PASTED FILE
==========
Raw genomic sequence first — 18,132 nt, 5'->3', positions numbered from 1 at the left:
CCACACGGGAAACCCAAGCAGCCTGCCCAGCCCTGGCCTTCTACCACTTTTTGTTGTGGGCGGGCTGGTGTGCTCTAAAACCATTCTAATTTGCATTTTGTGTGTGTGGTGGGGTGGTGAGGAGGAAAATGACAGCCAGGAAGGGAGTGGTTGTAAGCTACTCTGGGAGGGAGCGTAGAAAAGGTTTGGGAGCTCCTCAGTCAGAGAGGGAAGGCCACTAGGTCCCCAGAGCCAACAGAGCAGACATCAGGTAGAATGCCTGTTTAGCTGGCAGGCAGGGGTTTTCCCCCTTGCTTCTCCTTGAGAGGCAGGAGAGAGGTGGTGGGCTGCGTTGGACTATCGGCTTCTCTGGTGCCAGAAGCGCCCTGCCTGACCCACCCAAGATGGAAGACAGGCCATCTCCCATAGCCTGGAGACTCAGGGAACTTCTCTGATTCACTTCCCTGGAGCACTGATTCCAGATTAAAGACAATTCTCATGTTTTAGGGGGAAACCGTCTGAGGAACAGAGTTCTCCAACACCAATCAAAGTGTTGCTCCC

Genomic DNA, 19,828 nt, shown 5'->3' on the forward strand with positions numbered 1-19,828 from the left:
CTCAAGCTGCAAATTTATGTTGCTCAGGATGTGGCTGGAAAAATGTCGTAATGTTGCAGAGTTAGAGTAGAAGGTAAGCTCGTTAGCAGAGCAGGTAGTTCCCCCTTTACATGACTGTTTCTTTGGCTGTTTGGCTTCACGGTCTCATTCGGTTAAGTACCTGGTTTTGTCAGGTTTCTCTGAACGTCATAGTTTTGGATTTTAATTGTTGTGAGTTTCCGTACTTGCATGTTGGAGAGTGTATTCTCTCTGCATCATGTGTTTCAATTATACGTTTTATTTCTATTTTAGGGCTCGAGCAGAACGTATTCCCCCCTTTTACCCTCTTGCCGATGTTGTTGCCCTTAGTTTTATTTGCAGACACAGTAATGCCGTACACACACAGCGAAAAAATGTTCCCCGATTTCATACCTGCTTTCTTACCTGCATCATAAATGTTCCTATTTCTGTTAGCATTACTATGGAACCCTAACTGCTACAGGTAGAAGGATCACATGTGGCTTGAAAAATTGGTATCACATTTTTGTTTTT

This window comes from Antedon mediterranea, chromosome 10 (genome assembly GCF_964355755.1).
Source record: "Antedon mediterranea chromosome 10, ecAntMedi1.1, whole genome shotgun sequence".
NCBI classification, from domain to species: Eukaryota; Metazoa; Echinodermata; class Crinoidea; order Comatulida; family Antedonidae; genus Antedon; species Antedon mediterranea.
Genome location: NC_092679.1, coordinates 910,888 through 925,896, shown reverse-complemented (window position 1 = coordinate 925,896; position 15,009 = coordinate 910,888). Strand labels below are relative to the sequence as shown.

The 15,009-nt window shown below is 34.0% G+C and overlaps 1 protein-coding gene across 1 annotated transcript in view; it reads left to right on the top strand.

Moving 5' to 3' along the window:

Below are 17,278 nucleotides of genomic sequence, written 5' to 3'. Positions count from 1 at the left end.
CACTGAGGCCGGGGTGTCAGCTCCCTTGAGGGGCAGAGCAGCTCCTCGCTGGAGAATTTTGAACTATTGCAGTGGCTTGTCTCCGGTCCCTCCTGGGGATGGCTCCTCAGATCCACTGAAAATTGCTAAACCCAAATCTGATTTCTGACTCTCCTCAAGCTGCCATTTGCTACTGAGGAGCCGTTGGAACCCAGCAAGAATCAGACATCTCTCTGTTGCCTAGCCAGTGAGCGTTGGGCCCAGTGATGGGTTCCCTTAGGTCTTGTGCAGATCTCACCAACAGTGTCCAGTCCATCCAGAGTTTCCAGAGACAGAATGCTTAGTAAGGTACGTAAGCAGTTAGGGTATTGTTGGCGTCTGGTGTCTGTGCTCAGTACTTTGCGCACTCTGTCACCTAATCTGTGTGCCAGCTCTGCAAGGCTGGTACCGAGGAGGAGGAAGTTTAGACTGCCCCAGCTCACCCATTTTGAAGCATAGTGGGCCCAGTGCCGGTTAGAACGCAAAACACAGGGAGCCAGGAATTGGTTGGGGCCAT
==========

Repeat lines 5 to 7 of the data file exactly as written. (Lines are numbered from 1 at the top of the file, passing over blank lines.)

This window comes from Antedon mediterranea, chromosome 10 (genome assembly GCF_964355755.1).
Source record: "Antedon mediterranea chromosome 10, ecAntMedi1.1, whole genome shotgun sequence".
NCBI classification, from domain to species: Eukaryota; Metazoa; Echinodermata; class Crinoidea; order Comatulida; family Antedonidae; genus Antedon; species Antedon mediterranea.